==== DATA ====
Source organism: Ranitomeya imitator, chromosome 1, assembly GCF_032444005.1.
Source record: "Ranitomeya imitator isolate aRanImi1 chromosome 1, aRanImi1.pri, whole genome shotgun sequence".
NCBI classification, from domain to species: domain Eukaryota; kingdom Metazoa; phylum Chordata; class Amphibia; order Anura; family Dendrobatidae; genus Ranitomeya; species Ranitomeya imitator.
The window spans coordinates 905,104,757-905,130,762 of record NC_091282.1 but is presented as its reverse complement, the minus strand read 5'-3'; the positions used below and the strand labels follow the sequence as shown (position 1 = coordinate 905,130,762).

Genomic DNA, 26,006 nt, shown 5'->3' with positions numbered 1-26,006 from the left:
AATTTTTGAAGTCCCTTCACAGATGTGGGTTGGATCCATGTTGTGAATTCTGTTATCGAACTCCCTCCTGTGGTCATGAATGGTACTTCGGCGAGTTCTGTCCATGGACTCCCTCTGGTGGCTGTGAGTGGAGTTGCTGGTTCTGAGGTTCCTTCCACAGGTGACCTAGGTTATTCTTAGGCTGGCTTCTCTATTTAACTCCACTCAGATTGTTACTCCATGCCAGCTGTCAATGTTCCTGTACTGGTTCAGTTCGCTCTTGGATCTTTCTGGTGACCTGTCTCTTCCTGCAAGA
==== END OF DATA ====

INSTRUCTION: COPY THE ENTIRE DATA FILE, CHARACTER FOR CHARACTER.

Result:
Source organism: Ranitomeya imitator, chromosome 1, assembly GCF_032444005.1.
Source record: "Ranitomeya imitator isolate aRanImi1 chromosome 1, aRanImi1.pri, whole genome shotgun sequence".
NCBI classification, from domain to species: domain Eukaryota; kingdom Metazoa; phylum Chordata; class Amphibia; order Anura; family Dendrobatidae; genus Ranitomeya; species Ranitomeya imitator.
The window spans coordinates 905,104,757-905,130,762 of record NC_091282.1 but is presented as its reverse complement, the minus strand read 5'-3'; the positions used below and the strand labels follow the sequence as shown (position 1 = coordinate 905,130,762).

Genomic DNA, 26,006 nt, shown 5'->3' with positions numbered 1-26,006 from the left:
AATTTTTGAAGTCCCTTCACAGATGTGGGTTGGATCCATGTTGTGAATTCTGTTATCGAACTCCCTCCTGTGGTCATGAATGGTACTTCGGCGAGTTCTGTCCATGGACTCCCTCTGGTGGCTGTGAGTGGAGTTGCTGGTTCTGAGGTTCCTTCCACAGGTGACCTAGGTTATTCTTAGGCTGGCTTCTCTATTTAACTCCACTCAGATTGTTACTCCATGCCAGCTGTCAATGTTCCTGTACTGGTTCAGTTCGCTCTTGGATCTTTCTGGTGACCTGTCTCTTCCTGCAAGA